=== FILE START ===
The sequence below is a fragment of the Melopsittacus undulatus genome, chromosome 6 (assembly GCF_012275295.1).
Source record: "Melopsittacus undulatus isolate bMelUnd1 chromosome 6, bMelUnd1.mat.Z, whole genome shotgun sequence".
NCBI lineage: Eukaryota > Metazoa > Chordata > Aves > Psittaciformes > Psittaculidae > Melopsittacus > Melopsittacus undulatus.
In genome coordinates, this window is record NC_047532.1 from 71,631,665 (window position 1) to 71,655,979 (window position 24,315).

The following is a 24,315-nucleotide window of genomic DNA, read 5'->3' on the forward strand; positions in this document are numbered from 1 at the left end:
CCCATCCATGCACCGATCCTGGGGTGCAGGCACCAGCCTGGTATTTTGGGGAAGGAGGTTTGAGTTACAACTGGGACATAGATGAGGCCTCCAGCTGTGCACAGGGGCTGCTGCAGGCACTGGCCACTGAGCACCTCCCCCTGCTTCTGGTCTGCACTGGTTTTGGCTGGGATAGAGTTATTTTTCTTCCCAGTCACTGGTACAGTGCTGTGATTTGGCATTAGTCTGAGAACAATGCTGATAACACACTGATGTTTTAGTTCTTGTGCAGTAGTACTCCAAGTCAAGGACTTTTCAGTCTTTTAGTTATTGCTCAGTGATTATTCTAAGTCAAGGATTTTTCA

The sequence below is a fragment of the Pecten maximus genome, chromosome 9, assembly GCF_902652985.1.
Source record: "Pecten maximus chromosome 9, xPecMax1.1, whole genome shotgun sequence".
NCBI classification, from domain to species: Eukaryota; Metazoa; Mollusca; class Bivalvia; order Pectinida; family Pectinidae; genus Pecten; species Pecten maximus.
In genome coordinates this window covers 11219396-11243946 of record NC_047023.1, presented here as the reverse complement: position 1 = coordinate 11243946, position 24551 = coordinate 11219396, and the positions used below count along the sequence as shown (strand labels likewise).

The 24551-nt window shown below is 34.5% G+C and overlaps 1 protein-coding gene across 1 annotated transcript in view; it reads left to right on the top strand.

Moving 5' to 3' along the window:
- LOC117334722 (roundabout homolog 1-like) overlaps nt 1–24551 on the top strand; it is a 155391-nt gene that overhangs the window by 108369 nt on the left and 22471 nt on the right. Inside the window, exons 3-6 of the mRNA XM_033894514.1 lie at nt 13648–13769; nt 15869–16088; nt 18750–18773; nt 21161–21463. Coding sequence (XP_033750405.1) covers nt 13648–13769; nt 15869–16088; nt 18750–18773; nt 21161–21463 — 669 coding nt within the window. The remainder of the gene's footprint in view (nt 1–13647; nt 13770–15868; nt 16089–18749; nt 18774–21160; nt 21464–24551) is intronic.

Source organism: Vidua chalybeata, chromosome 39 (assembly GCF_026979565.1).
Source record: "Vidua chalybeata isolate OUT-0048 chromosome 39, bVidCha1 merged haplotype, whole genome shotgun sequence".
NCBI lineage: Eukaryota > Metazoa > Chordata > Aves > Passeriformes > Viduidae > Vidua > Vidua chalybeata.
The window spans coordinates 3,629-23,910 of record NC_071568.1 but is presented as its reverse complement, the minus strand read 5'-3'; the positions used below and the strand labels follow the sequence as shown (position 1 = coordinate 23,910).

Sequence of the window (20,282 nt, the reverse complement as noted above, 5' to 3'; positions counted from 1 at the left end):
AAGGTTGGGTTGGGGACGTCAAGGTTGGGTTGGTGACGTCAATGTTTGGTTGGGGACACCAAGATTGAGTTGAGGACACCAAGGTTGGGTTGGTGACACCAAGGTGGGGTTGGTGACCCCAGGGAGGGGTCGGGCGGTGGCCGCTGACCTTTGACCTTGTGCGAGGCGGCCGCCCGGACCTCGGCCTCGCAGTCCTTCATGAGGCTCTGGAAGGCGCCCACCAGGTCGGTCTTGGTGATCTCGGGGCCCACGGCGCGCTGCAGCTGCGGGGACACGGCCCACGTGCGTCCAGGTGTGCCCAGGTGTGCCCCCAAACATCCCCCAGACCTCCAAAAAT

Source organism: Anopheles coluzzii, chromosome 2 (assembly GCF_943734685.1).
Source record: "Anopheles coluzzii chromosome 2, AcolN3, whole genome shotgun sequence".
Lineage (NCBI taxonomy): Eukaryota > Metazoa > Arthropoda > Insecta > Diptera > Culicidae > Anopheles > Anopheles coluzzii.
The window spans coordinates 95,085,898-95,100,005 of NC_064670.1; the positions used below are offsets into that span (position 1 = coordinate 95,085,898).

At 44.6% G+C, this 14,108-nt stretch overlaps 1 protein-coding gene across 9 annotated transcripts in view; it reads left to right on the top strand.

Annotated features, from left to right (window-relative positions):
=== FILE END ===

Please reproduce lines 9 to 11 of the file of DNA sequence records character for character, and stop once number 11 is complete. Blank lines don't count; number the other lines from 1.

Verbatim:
NCBI classification, from domain to species: Eukaryota; Metazoa; Mollusca; class Bivalvia; order Pectinida; family Pectinidae; genus Pecten; species Pecten maximus.
In genome coordinates this window covers 11219396-11243946 of record NC_047023.1, presented here as the reverse complement: position 1 = coordinate 11243946, position 24551 = coordinate 11219396, and the positions used below count along the sequence as shown (strand labels likewise).

The 24551-nt window shown below is 34.5% G+C and overlaps 1 protein-coding gene across 1 annotated transcript in view; it reads left to right on the top strand.